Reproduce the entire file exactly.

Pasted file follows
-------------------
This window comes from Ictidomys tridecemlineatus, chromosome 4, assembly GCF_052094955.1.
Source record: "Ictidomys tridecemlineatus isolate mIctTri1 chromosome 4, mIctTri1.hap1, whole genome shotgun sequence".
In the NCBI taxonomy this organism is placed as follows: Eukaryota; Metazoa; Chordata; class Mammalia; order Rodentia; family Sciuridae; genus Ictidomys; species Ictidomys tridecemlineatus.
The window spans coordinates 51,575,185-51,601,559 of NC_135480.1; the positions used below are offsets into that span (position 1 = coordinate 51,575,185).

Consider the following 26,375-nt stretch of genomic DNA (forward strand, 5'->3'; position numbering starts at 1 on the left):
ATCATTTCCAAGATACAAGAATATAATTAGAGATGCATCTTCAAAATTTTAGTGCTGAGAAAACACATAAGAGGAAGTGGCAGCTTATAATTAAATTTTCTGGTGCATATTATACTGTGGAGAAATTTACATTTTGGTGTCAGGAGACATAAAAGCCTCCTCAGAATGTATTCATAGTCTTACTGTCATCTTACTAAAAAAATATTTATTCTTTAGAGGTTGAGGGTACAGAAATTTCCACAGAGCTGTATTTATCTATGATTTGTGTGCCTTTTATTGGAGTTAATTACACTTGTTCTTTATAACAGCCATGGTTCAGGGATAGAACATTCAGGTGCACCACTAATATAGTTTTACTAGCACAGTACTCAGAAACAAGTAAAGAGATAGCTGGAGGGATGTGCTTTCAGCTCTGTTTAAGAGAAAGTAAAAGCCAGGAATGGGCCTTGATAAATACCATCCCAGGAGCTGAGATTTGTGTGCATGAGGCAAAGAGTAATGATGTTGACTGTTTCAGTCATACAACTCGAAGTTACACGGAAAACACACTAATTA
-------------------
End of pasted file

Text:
This window comes from Ictidomys tridecemlineatus, chromosome 4, assembly GCF_052094955.1.
Source record: "Ictidomys tridecemlineatus isolate mIctTri1 chromosome 4, mIctTri1.hap1, whole genome shotgun sequence".
In the NCBI taxonomy this organism is placed as follows: Eukaryota; Metazoa; Chordata; class Mammalia; order Rodentia; family Sciuridae; genus Ictidomys; species Ictidomys tridecemlineatus.
The window spans coordinates 51,575,185-51,601,559 of NC_135480.1; the positions used below are offsets into that span (position 1 = coordinate 51,575,185).

Consider the following 26,375-nt stretch of genomic DNA (forward strand, 5'->3'; position numbering starts at 1 on the left):
ATCATTTCCAAGATACAAGAATATAATTAGAGATGCATCTTCAAAATTTTAGTGCTGAGAAAACACATAAGAGGAAGTGGCAGCTTATAATTAAATTTTCTGGTGCATATTATACTGTGGAGAAATTTACATTTTGGTGTCAGGAGACATAAAAGCCTCCTCAGAATGTATTCATAGTCTTACTGTCATCTTACTAAAAAAATATTTATTCTTTAGAGGTTGAGGGTACAGAAATTTCCACAGAGCTGTATTTATCTATGATTTGTGTGCCTTTTATTGGAGTTAATTACACTTGTTCTTTATAACAGCCATGGTTCAGGGATAGAACATTCAGGTGCACCACTAATATAGTTTTACTAGCACAGTACTCAGAAACAAGTAAAGAGATAGCTGGAGGGATGTGCTTTCAGCTCTGTTTAAGAGAAAGTAAAAGCCAGGAATGGGCCTTGATAAATACCATCCCAGGAGCTGAGATTTGTGTGCATGAGGCAAAGAGTAATGATGTTGACTGTTTCAGTCATACAACTCGAAGTTACACGGAAAACACACTAATTA